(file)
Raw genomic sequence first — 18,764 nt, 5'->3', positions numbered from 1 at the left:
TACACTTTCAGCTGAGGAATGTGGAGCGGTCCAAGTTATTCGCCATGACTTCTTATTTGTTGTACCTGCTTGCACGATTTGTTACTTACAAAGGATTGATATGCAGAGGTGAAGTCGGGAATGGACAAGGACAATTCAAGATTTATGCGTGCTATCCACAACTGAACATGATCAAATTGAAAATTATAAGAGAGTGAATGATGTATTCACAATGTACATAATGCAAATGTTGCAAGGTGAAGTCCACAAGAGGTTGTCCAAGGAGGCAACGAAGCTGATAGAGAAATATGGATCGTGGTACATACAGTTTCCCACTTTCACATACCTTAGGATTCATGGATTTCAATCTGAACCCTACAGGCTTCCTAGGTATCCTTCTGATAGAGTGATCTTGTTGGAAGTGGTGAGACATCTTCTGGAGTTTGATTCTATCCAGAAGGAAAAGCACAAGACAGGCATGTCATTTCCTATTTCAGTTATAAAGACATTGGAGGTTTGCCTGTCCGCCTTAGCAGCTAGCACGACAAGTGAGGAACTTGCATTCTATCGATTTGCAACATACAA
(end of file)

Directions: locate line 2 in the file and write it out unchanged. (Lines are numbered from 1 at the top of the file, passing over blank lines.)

TACACTTTCAGCTGAGGAATGTGGAGCGGTCCAAGTTATTCGCCATGACTTCTTATTTGTTGTACCTGCTTGCACGATTTGTTACTTACAAAGGATTGATATGCAGAGGTGAAGTCGGGAATGGACAAGGACAATTCAAGATTTATGCGTGCTATCCACAACTGAACATGATCAAATTGAAAATTATAAGAGAGTGAATGATGTATTCACAATGTACATAATGCAAATGTTGCAAGGTGAAGTCCACAAGAGGTTGTCCAAGGAGGCAACGAAGCTGATAGAGAAATATGGATCGTGGTACATACAGTTTCCCACTTTCACATACCTTAGGATTCATGGATTTCAATCTGAACCCTACAGGCTTCCTAGGTATCCTTCTGATAGAGTGATCTTGTTGGAAGTGGTGAGACATCTTCTGGAGTTTGATTCTATCCAGAAGGAAAAGCACAAGACAGGCATGTCATTTCCTATTTCAGTTATAAAGACATTGGAGGTTTGCCTGTCCGCCTTAGCAGCTAGCACGACAAGTGAGGAACTTGCATTCTATCGATTTGCAACATACAA